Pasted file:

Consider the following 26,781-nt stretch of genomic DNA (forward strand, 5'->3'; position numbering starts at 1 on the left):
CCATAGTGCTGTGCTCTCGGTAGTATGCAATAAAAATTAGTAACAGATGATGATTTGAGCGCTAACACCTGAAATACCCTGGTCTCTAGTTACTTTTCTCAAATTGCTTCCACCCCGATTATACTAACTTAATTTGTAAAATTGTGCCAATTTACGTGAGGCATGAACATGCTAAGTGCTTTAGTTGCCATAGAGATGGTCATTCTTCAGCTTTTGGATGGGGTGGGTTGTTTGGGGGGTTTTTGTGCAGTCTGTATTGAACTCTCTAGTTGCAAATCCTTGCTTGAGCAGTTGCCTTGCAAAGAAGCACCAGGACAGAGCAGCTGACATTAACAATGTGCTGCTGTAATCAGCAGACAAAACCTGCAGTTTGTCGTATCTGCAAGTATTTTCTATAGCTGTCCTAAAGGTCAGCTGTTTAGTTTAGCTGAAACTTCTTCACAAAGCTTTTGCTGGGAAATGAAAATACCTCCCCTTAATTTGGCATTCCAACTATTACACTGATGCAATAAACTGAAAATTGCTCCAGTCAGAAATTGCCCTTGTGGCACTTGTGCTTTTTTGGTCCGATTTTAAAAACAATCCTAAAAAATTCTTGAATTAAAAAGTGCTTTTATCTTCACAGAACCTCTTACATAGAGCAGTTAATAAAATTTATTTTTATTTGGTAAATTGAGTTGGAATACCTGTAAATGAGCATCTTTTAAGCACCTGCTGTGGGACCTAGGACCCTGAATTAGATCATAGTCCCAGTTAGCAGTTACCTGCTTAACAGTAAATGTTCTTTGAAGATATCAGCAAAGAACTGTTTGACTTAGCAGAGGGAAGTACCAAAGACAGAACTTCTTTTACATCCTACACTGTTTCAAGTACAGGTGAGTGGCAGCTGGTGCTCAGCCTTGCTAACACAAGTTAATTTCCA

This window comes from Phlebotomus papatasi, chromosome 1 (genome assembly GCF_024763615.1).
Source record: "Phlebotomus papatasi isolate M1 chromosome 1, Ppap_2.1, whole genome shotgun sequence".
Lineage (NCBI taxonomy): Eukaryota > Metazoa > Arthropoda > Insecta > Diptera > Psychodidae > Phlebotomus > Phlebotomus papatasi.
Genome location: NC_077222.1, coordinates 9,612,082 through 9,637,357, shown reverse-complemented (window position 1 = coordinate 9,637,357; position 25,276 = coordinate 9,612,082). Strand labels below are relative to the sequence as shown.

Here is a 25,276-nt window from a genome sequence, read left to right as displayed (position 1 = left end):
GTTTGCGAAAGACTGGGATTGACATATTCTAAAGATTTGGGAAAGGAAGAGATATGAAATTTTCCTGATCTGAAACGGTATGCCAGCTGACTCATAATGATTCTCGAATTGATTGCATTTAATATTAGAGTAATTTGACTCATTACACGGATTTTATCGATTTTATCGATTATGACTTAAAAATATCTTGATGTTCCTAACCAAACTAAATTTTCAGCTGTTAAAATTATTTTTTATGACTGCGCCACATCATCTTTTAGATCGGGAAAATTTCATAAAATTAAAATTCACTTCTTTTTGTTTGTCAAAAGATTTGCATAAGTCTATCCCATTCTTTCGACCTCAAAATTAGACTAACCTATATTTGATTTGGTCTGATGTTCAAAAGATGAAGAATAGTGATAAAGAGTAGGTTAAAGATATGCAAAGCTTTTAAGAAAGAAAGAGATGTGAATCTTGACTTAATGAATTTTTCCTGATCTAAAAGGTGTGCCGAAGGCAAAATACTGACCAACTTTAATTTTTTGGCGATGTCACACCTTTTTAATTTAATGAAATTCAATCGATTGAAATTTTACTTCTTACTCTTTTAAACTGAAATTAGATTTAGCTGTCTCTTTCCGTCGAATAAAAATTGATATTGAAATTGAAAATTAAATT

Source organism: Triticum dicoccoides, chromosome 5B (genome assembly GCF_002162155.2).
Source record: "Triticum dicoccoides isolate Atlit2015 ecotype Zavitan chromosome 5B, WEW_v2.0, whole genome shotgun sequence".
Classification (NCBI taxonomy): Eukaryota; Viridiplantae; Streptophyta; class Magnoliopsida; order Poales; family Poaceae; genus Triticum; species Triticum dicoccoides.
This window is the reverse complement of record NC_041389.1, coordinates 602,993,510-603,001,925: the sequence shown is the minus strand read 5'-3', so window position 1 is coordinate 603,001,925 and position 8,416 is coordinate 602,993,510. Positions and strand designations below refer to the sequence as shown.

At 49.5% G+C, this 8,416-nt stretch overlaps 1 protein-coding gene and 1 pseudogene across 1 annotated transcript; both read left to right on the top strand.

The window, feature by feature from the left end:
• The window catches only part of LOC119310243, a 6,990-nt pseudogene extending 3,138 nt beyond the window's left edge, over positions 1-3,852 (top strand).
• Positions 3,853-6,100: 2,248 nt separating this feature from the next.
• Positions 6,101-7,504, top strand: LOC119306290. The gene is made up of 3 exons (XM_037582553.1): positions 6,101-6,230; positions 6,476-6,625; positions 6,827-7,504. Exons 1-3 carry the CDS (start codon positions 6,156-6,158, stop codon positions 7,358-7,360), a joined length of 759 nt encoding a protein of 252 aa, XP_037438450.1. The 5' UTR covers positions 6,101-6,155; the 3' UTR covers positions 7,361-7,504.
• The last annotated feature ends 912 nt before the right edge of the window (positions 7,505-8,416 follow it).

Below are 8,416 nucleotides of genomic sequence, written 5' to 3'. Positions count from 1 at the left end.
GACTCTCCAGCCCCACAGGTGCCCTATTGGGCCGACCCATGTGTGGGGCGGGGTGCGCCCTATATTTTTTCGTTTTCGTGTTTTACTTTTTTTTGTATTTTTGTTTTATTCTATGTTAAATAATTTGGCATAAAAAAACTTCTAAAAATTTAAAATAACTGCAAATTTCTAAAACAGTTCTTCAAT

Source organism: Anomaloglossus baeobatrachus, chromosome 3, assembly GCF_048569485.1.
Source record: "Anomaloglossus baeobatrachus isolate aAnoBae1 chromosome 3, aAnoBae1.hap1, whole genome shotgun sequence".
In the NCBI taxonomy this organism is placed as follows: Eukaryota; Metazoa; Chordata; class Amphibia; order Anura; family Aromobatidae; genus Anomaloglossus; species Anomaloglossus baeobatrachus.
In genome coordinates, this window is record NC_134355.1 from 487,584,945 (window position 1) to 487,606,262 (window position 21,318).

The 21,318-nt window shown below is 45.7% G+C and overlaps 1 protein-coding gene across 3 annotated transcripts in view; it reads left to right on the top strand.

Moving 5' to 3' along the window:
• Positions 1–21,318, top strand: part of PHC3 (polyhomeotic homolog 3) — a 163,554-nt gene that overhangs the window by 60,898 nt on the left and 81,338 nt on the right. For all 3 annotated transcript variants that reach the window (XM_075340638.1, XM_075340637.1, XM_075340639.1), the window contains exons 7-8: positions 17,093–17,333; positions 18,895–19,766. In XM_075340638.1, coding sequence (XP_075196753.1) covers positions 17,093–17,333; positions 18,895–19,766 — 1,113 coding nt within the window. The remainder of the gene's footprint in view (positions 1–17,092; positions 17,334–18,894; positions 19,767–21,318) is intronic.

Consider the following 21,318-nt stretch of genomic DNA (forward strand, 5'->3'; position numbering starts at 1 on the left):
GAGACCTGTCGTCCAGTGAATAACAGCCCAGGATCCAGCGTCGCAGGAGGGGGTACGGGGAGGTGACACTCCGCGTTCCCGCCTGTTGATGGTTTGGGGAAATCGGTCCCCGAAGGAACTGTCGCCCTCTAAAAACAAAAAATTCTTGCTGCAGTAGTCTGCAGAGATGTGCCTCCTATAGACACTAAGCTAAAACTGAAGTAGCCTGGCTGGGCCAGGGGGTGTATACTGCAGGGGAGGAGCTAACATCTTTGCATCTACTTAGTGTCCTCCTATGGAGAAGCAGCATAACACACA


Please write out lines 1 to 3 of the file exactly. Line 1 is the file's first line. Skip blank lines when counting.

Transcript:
Consider the following 26,781-nt stretch of genomic DNA (forward strand, 5'->3'; position numbering starts at 1 on the left):
CCATAGTGCTGTGCTCTCGGTAGTATGCAATAAAAATTAGTAACAGATGATGATTTGAGCGCTAACACCTGAAATACCCTGGTCTCTAGTTACTTTTCTCAAATTGCTTCCACCCCGATTATACTAACTTAATTTGTAAAATTGTGCCAATTTACGTGAGGCATGAACATGCTAAGTGCTTTAGTTGCCATAGAGATGGTCATTCTTCAGCTTTTGGATGGGGTGGGTTGTTTGGGGGGTTTTTGTGCAGTCTGTATTGAACTCTCTAGTTGCAAATCCTTGCTTGAGCAGTTGCCTTGCAAAGAAGCACCAGGACAGAGCAGCTGACATTAACAATGTGCTGCTGTAATCAGCAGACAAAACCTGCAGTTTGTCGTATCTGCAAGTATTTTCTATAGCTGTCCTAAAGGTCAGCTGTTTAGTTTAGCTGAAACTTCTTCACAAAGCTTTTGCTGGGAAATGAAAATACCTCCCCTTAATTTGGCATTCCAACTATTACACTGATGCAATAAACTGAAAATTGCTCCAGTCAGAAATTGCCCTTGTGGCACTTGTGCTTTTTTGGTCCGATTTTAAAAACAATCCTAAAAAATTCTTGAATTAAAAAGTGCTTTTATCTTCACAGAACCTCTTACATAGAGCAGTTAATAAAATTTATTTTTATTTGGTAAATTGAGTTGGAATACCTGTAAATGAGCATCTTTTAAGCACCTGCTGTGGGACCTAGGACCCTGAATTAGATCATAGTCCCAGTTAGCAGTTACCTGCTTAACAGTAAATGTTCTTTGAAGATATCAGCAAAGAACTGTTTGACTTAGCAGAGGGAAGTACCAAAGACAGAACTTCTTTTACATCCTACACTGTTTCAAGTACAGGTGAGTGGCAGCTGGTGCTCAGCCTTGCTAACACAAGTTAATTTCCA

This window comes from Phlebotomus papatasi, chromosome 1 (genome assembly GCF_024763615.1).